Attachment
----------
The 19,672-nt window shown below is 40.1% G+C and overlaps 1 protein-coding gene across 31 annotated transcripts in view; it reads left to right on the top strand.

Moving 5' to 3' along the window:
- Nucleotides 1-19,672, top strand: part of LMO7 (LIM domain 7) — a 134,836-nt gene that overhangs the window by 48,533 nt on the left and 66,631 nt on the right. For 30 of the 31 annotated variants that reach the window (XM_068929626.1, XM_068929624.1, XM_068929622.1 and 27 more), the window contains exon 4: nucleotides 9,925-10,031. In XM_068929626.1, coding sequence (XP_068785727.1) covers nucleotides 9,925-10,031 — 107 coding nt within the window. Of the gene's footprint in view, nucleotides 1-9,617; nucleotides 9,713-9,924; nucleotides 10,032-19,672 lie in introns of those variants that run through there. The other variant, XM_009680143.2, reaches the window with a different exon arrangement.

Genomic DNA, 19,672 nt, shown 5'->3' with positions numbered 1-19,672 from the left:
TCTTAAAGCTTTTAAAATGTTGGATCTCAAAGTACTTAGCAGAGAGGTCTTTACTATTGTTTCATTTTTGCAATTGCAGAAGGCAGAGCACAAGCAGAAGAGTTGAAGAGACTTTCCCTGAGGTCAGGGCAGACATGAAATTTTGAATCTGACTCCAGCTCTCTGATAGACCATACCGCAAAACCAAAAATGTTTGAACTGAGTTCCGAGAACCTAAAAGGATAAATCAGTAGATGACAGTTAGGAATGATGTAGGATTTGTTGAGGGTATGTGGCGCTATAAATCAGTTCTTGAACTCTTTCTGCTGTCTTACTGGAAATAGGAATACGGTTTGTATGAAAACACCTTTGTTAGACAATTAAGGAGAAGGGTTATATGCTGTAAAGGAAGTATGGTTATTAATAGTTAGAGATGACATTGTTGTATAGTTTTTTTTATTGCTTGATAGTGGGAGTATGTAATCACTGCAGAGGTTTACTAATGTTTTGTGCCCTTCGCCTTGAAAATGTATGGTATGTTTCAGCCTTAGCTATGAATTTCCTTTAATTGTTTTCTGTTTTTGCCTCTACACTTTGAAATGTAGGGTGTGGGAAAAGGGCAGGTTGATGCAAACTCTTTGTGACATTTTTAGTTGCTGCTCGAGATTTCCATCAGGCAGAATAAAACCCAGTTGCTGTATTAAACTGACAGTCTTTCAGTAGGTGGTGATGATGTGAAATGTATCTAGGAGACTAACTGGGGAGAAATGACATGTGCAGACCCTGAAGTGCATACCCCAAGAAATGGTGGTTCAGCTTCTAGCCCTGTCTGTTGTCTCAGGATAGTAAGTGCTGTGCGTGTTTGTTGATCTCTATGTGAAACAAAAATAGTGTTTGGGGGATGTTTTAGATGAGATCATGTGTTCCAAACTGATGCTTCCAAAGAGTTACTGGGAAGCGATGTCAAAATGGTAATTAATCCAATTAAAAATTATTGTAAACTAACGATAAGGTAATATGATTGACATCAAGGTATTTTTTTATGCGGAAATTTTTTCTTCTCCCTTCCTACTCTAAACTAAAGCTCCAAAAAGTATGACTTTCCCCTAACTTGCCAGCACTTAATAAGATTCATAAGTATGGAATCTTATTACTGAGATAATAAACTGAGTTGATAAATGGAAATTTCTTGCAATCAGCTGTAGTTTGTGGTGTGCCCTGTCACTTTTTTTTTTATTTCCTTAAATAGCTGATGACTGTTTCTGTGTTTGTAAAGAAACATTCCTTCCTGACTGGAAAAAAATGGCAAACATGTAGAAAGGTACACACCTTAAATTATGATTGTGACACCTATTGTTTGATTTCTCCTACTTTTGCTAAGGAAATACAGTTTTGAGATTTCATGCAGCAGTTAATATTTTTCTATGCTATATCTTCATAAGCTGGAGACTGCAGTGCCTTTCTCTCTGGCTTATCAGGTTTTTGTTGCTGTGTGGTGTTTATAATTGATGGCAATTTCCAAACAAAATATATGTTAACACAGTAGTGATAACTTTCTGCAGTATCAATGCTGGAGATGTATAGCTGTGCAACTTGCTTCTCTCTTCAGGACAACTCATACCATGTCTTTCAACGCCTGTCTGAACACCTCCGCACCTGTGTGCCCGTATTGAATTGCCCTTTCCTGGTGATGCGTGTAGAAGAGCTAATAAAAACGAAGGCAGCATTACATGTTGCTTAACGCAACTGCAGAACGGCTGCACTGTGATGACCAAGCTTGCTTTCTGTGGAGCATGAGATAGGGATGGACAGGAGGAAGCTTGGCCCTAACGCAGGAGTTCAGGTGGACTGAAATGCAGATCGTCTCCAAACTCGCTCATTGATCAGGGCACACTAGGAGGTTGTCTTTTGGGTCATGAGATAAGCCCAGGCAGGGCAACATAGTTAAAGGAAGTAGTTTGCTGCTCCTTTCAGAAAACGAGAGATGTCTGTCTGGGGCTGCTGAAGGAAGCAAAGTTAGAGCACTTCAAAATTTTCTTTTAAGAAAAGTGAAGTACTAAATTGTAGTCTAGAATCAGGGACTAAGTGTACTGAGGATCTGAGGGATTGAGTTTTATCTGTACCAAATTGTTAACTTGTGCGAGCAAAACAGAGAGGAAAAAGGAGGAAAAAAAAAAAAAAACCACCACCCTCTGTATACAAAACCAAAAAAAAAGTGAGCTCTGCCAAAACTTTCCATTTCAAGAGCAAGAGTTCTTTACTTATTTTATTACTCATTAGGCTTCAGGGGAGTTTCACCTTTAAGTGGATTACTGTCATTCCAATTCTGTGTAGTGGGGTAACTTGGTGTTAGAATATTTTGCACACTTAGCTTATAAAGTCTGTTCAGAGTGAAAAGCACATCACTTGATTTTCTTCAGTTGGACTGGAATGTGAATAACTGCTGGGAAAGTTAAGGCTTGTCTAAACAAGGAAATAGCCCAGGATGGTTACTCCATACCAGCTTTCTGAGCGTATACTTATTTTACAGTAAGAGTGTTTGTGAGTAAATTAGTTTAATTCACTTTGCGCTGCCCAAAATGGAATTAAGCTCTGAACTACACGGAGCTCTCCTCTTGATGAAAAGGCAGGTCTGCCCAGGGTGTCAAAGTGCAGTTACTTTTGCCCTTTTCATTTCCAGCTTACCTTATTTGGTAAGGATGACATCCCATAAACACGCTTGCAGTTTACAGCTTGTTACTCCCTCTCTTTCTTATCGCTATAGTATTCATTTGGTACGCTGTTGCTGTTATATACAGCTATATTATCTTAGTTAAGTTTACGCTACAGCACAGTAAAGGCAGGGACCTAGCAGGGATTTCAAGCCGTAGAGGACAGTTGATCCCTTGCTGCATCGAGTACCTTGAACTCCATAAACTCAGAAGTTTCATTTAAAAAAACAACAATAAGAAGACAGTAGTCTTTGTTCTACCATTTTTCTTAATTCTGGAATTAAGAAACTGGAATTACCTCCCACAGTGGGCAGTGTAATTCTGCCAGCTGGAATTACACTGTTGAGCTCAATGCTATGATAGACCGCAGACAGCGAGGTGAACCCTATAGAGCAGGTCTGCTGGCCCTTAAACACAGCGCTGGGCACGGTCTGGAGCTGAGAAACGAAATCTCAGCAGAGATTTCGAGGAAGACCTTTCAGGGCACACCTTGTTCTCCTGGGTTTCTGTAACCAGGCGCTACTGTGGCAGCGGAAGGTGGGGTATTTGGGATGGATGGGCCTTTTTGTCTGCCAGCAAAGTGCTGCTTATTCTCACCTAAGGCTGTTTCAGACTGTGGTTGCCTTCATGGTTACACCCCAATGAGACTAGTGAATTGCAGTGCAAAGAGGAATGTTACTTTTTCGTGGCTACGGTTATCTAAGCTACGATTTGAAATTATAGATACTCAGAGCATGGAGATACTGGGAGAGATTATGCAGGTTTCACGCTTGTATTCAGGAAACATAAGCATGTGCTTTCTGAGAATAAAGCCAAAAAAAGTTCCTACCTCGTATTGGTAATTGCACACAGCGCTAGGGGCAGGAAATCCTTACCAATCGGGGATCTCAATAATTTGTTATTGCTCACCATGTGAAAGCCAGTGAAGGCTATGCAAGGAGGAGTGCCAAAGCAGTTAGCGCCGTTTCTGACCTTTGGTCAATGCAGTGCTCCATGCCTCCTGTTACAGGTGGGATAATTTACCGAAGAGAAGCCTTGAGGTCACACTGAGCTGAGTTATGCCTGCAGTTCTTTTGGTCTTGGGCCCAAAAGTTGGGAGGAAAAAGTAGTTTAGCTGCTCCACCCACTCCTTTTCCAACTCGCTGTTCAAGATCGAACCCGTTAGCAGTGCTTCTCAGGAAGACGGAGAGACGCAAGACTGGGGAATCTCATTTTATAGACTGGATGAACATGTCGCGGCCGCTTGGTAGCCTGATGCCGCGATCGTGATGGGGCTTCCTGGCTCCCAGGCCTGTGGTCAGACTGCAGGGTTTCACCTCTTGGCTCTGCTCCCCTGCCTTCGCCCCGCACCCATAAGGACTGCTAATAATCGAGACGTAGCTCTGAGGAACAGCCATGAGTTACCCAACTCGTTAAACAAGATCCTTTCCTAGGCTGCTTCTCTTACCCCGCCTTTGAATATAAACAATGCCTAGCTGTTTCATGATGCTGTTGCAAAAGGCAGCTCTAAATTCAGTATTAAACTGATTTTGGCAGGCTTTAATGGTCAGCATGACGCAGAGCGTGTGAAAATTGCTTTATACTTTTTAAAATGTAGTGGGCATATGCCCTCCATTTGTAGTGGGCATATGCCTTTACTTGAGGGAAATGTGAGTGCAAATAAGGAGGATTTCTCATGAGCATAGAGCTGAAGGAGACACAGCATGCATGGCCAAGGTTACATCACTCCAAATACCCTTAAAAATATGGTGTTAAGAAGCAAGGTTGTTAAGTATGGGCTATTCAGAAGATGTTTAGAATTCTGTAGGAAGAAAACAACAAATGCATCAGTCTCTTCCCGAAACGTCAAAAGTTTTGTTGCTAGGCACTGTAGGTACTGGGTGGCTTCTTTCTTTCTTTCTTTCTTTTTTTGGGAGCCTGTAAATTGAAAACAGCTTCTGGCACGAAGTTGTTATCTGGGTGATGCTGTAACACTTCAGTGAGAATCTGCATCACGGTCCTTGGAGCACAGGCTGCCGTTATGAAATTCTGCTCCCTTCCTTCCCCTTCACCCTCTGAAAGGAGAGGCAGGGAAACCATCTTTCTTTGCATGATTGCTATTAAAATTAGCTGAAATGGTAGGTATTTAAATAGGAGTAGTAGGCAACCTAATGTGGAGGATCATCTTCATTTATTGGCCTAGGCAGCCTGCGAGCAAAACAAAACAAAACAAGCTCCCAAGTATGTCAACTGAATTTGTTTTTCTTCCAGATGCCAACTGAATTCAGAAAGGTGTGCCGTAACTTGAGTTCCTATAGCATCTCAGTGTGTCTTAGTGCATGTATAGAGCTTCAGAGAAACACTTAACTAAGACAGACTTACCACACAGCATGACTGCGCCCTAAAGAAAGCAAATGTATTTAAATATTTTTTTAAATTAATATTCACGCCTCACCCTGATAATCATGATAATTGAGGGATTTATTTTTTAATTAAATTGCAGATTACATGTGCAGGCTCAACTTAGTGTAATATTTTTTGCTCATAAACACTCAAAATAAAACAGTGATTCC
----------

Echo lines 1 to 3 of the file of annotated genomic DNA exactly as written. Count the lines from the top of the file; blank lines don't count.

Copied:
The 19,672-nt window shown below is 40.1% G+C and overlaps 1 protein-coding gene across 31 annotated transcripts in view; it reads left to right on the top strand.

Moving 5' to 3' along the window:
- Nucleotides 1-19,672, top strand: part of LMO7 (LIM domain 7) — a 134,836-nt gene that overhangs the window by 48,533 nt on the left and 66,631 nt on the right. For 30 of the 31 annotated variants that reach the window (XM_068929626.1, XM_068929624.1, XM_068929622.1 and 27 more), the window contains exon 4: nucleotides 9,925-10,031. In XM_068929626.1, coding sequence (XP_068785727.1) covers nucleotides 9,925-10,031 — 107 coding nt within the window. Of the gene's footprint in view, nucleotides 1-9,617; nucleotides 9,713-9,924; nucleotides 10,032-19,672 lie in introns of those variants that run through there. The other variant, XM_009680143.2, reaches the window with a different exon arrangement.